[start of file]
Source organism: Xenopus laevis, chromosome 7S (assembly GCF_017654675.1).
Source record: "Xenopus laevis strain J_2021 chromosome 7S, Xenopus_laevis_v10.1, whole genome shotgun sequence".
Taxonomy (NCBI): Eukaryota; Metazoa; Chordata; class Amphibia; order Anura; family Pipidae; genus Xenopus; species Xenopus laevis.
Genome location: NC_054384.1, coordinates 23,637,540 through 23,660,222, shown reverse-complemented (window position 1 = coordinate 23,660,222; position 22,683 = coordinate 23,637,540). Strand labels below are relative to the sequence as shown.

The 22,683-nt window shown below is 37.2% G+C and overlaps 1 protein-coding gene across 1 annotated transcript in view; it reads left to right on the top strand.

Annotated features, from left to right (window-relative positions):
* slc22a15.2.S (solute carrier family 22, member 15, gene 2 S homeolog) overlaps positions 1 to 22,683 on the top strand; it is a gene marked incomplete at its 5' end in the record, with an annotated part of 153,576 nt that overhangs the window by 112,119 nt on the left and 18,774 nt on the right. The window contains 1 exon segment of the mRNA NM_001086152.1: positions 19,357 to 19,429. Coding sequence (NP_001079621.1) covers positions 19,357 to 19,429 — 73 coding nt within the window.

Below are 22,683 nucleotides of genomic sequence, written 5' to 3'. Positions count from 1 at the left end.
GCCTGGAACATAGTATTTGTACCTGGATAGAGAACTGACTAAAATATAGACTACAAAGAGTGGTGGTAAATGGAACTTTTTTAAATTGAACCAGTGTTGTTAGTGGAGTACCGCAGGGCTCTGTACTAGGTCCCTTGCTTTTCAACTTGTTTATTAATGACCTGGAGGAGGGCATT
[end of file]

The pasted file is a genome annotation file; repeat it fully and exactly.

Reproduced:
Source organism: Xenopus laevis, chromosome 7S (assembly GCF_017654675.1).
Source record: "Xenopus laevis strain J_2021 chromosome 7S, Xenopus_laevis_v10.1, whole genome shotgun sequence".
Taxonomy (NCBI): Eukaryota; Metazoa; Chordata; class Amphibia; order Anura; family Pipidae; genus Xenopus; species Xenopus laevis.
Genome location: NC_054384.1, coordinates 23,637,540 through 23,660,222, shown reverse-complemented (window position 1 = coordinate 23,660,222; position 22,683 = coordinate 23,637,540). Strand labels below are relative to the sequence as shown.

The 22,683-nt window shown below is 37.2% G+C and overlaps 1 protein-coding gene across 1 annotated transcript in view; it reads left to right on the top strand.

Annotated features, from left to right (window-relative positions):
* slc22a15.2.S (solute carrier family 22, member 15, gene 2 S homeolog) overlaps positions 1 to 22,683 on the top strand; it is a gene marked incomplete at its 5' end in the record, with an annotated part of 153,576 nt that overhangs the window by 112,119 nt on the left and 18,774 nt on the right. The window contains 1 exon segment of the mRNA NM_001086152.1: positions 19,357 to 19,429. Coding sequence (NP_001079621.1) covers positions 19,357 to 19,429 — 73 coding nt within the window.

Below are 22,683 nucleotides of genomic sequence, written 5' to 3'. Positions count from 1 at the left end.
GCCTGGAACATAGTATTTGTACCTGGATAGAGAACTGACTAAAATATAGACTACAAAGAGTGGTGGTAAATGGAACTTTTTTAAATTGAACCAGTGTTGTTAGTGGAGTACCGCAGGGCTCTGTACTAGGTCCCTTGCTTTTCAACTTGTTTATTAATGACCTGGAGGAGGGCATT